April 16 (Bloomberg) -- Senrigan Capital Group Ltd., an Asia-focused event-driven fund backed by Blackstone Group LP, lost 13 percent last month after the collapse of Sichuan Hanlong Group’s bid to take over Australia’s Sundance Resources Ltd., according to a person with knowledge of the matter.
The termination of one of the $361 million Senrigan Master Fund’s key merger arbitrage investments alone led to a 12 percent decline in net asset value in March, the Hong Kong-based manager said in a letter to investors seen by Bloomberg News, without identifying the deal. It added that it was the largest contributor to the month’s negative performance.
The fund’s loss highlights the risks of running event-driven hedge funds that make large bets on corporate mergers in a region with often opaque private businesses. The Eurekahedge Asia Event-Driven Hedge Fund Index, tracking the performances of 12 such funds, returned 10 percent in the first three months, according to preliminary data from the Singapore-based provider.
Suzi-Kay Jacoel, investor relations officer at Senrigan, and Peter Rose, a New York-based spokesman for Blackstone, declined to comment. Assets of Senrigan, led by Chief Investment Officer Nick Taylor, have declined since topping $1 billion in April 2011. Taylor was head of Citadel LLC’s principal investments business in Asia and Europe.
The deal broke “after the unanticipated arrest of the chairman and founder of the acquiring company for harboring a fugitive murderer,” according to Senrigan’s newsletter.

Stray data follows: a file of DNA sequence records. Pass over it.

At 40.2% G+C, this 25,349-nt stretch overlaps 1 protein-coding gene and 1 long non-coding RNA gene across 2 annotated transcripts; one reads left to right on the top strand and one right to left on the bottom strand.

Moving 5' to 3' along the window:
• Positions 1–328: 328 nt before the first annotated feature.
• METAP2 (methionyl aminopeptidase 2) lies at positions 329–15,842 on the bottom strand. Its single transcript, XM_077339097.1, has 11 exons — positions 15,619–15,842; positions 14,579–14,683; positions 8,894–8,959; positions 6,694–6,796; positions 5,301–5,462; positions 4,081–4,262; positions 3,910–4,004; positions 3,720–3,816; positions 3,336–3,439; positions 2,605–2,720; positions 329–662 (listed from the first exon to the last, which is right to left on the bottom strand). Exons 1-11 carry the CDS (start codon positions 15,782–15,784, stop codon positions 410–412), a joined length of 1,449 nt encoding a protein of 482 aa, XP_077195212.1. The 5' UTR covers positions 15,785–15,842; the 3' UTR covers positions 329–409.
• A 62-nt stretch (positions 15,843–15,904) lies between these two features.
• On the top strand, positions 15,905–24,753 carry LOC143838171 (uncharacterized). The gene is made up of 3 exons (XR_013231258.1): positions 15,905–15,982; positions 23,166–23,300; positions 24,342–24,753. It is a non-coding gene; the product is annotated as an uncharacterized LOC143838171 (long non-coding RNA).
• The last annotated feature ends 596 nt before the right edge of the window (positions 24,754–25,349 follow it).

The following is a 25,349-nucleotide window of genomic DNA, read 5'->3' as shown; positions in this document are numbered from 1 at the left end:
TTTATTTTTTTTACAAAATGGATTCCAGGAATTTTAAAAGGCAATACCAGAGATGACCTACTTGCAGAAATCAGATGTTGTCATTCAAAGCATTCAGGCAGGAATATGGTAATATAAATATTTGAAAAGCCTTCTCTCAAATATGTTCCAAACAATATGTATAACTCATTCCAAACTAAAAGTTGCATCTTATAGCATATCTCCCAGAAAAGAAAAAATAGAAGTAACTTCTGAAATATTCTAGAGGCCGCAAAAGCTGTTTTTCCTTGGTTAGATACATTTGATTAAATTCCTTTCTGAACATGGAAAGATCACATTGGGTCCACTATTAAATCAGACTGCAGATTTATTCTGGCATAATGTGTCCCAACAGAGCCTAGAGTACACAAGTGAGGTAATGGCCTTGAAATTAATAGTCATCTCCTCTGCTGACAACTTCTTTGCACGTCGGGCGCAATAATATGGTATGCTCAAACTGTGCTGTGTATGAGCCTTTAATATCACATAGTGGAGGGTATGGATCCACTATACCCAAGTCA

Liu Han, the billionaire chairman of closely held Hanlong, was unexpectedly detained with his wife in China in March, China’s Shanghai Securities News said March 20, citing unidentified people. Sundance said March 21 it hadn’t been able to reach Liu and the official Xinhua News Agency reported March 22 that a man with the same name is under investigation for sheltering a murder suspect. He is being held by the police for helping his brother evade capture over a 2009 triple murder, state media later reported.
Sundance’s shares plunged a record 48 percent in Sydney on April 9 after it scrapped the A$1.14 billion ($1.2 billion) deal with closely held Hanlong as the latter was unable to secure funding for the acquisition. Hanlong owns 14 percent of Sundance, according to data compiled by Bloomberg.
The Chengdu, China-based company was trying to buy the rest of Sundance to control the Mbalam iron ore project straddling the Republic of Congo and Cameroon. Perth-based Sundance needs an investment of $4.7 billion for the project. It is in talks with other Chinese and non-Chinese parties, it said in a statement April 8 without identifying them.
Senrigan started to buy Sundance shares in 2011 and it was once one of its largest investments, said the person, who declined to be identified as the information is private. It plans to put the investment in a separate pool, known in the industry as a side-pocket.
Senrigan has the support of its largest investors to hold onto the investment for the moment, on anticipation that a Chinese company will step forward to rescue Sundance because of the country’s thirst for resources, the person said.
The Senrigan fund gained 12 percent since September without the Sundance investment and 5.5 percent this year excluding losses related to it, the person said.
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